What is heartburn
Heartburn is a burning pain in your chest, just behind your breastbone. The pain is often worse after eating, in the evening, or when lying down or bending over.
Occasional heartburn is common and no cause for alarm. Most people can manage the discomfort of heartburn on their own with lifestyle changes and over-the-counter medications.
Heartburn that is more frequent or interferes with your daily routine may be a symptom of a more serious condition that requires medical care.
The most common cause is food that’s acidic or high in fat—like citrus fruits, tomatoes, onions, chocolate, coffee, cheese, and peppermint. Spicy foods or large meals can also be the root of distress. Other sources of heartburn include aspirin or ibuprofen, as well as some sedatives and blood pressure medications.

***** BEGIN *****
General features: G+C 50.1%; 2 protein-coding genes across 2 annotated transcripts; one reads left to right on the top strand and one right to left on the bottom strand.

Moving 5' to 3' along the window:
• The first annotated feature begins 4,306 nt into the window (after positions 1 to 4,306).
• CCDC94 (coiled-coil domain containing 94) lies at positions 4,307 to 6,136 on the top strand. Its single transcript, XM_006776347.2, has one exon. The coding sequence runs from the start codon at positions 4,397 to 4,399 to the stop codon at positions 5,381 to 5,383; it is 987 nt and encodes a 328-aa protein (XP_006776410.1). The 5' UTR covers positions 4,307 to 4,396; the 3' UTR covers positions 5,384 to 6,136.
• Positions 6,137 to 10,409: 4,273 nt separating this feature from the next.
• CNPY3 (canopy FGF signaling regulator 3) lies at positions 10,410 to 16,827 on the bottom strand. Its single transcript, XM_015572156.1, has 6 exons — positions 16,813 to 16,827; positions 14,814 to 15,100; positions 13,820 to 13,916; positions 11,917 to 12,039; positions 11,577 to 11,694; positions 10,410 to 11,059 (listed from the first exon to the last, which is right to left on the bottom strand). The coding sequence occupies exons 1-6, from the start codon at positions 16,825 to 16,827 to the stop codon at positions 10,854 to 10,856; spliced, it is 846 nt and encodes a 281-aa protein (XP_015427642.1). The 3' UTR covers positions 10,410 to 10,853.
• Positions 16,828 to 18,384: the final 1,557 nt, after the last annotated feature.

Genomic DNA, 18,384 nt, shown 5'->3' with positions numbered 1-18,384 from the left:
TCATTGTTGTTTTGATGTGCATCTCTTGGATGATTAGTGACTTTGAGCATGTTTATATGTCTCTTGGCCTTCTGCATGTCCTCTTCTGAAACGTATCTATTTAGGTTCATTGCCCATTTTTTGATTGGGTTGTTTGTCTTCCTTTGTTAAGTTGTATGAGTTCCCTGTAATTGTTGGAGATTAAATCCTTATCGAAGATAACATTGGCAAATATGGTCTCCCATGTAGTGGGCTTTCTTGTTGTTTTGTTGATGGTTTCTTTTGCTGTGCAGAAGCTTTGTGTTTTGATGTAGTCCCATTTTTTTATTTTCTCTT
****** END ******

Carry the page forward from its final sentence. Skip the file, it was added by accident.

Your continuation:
Acid reflux happens when your stomach acid backs up into your esophagus. Your esophagus is the muscular tube that connects your throat and stomach. The most common symptom of acid reflux is a burning sensation in your chest, known as heartburn. Other symptoms may include a sour or regurgitated food taste in the back of your mouth.
Heartburn current treatment
- Antacids, which help neutralize stomach acid. Antacids may provide quick relief. But they can’t heal an esophagus damaged by stomach acid.
- H-2-receptor antagonists (H2RAs), which can reduce stomach acid. H2RAs don’t act as quickly as antacids, but may provide longer relief.
- Proton pump inhibitors, such as lansoprazole (Prevacid 24HR) and omeprazole (Nexium 24HR, Prilosec OTC), which also can reduce stomach acid.